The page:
Because of his sexuality, from a distance Ringil looks like the same sort of intervention into the expectations of heroic fantasy as Alyx. In fact Morgan accepts more of the terms of engagement than Russ, in that Ringil’s personality is closer to that of Scafloc and Elric; but certainly Morgan is no less frank about Ringil’s fucking than he is about Ringil’s fighting (or indeed than he is about his straight characters fucking, both here and in earlier novels). Put another way, passion is another source of loudness in the book; and when it gets mixed up with anger, as it often does because of the way Ringil’s society treats his sexuality, you get passages like this:

[H]e couldn’t cloak it any longer, the leaking sense of loss, more fucking loss, soaking through into the same old general, swirling sense of betrayal, years upon pissed away years of it, made bitter and particular on his tongue now, as if Grace-of-Heaven [a lover] had come wormwood into his mouth in those final clenched, pulsing seconds. Pleasure into loss, lust into regret and there, suddenly, the same sick spiral of fucked up guilt they sold down at the temples and all through the po-faced schooling and lineage values and Gingren’s lectures and the new-recruit rituals of bullying and sterile manhood at the academy and every fucking thing ever lied and pontificated about by men in robes or uniform and– (59)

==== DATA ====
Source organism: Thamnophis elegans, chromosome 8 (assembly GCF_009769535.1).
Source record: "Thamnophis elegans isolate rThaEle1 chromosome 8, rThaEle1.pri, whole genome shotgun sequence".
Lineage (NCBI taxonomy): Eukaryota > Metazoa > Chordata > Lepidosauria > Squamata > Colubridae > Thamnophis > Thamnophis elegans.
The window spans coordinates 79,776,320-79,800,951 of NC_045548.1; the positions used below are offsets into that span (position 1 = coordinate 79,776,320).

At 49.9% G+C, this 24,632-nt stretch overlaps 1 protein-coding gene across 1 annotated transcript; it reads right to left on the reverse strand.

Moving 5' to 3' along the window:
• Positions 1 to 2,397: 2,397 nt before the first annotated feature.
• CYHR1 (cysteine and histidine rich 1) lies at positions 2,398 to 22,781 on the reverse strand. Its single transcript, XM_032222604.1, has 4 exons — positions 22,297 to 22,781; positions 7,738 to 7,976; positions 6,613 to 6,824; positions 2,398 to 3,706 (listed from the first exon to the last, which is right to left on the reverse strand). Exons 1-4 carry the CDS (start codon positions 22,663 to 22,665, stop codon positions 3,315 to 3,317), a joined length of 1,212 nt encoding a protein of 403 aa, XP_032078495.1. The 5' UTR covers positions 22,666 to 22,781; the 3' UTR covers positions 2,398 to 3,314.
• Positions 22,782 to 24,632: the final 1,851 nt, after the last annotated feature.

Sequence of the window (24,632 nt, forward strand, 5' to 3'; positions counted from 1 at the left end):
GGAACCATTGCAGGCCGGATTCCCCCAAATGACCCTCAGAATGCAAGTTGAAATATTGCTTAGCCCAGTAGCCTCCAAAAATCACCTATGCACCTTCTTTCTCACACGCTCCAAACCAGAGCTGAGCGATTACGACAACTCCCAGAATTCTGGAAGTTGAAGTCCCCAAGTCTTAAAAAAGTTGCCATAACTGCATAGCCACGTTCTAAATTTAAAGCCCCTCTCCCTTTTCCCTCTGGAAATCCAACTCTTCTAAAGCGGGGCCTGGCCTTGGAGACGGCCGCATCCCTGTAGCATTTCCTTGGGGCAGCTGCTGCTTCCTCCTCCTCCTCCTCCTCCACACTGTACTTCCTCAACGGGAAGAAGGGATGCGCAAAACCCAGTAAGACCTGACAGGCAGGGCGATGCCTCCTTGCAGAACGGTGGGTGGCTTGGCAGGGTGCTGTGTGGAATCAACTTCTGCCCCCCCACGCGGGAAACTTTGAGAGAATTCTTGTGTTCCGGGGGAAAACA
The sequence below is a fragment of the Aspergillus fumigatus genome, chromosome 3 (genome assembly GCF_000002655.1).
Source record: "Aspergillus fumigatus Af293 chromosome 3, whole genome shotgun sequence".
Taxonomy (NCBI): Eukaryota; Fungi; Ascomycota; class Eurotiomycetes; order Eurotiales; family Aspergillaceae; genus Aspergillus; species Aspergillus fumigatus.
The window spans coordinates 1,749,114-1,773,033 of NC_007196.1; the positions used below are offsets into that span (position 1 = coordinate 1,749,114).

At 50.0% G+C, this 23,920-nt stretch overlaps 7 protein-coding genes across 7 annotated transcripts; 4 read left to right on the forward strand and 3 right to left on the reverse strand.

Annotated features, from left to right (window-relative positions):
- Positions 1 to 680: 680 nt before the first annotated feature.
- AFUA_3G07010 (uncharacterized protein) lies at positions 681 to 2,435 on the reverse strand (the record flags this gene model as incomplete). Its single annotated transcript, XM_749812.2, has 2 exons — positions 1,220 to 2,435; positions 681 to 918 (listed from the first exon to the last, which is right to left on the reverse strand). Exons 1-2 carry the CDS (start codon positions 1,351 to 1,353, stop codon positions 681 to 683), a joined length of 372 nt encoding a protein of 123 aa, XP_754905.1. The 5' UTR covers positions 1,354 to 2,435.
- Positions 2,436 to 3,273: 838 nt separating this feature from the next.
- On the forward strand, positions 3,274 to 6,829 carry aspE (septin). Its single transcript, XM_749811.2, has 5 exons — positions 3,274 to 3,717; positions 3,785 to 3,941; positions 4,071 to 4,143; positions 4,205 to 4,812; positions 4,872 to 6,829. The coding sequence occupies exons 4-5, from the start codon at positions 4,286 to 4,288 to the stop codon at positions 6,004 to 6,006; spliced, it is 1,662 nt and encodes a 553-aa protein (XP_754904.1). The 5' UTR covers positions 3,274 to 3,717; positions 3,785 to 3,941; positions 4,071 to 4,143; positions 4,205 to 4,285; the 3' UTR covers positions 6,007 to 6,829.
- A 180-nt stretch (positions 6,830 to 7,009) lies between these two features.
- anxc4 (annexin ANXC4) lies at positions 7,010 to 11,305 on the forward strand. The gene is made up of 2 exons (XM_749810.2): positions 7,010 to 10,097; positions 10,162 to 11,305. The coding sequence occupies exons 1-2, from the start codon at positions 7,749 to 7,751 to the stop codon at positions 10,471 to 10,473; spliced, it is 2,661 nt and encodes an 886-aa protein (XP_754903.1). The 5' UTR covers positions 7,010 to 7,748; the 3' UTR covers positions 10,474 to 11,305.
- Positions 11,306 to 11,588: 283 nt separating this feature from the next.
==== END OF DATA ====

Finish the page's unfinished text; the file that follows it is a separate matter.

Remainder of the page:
It’s the sort of anger that would in other hands be mere bluster: the sort rooted in frustration, that grabs you and becomes all-eclipsing while it lasts; the sort that often leads to violence, in this world and in Morgan’s, and then ebbs as quickly as it rose. (Or doesn’t: the rage at the execution of one particular gay youth remains undimmed throughout the book.) There’s a lot for Ringil to be angry at; his world is medieval in all the worst ways, thinned with no sign of recognition or recovery. In addition to the condemnation of homosexuality (it is punishable by execution), the post-war economy is in the toilet, and as a part-consequence slavery has been legalized; and religious fundamentalism is on the rise. In fact, about the only thing Ringil has going for him is that he’s not a woman. Reviewing Scott Lynch’s most recent novel — a writer whose mix of formal and informal language bears some comparison to Morgan — for Strange Horizons, Martin Lewis objected to the way in which (as he saw it) gender and other inequalities had been largely airbrushed away. Lewis was subsequently taken to task by some commenters for a lack of imagination, but if such it is then a similar lack attends The Steel Remains, in which prejudice and discrimination are endemic; Ringil’s only advantage is that he can hide his assumed inferiority (and in some cases, his fighting prowess might persuade people to look the other way). I’d say it’s something that elevates Morgan’s book above Lynch’s: better, to my mind, to engage with something than to sidestep it.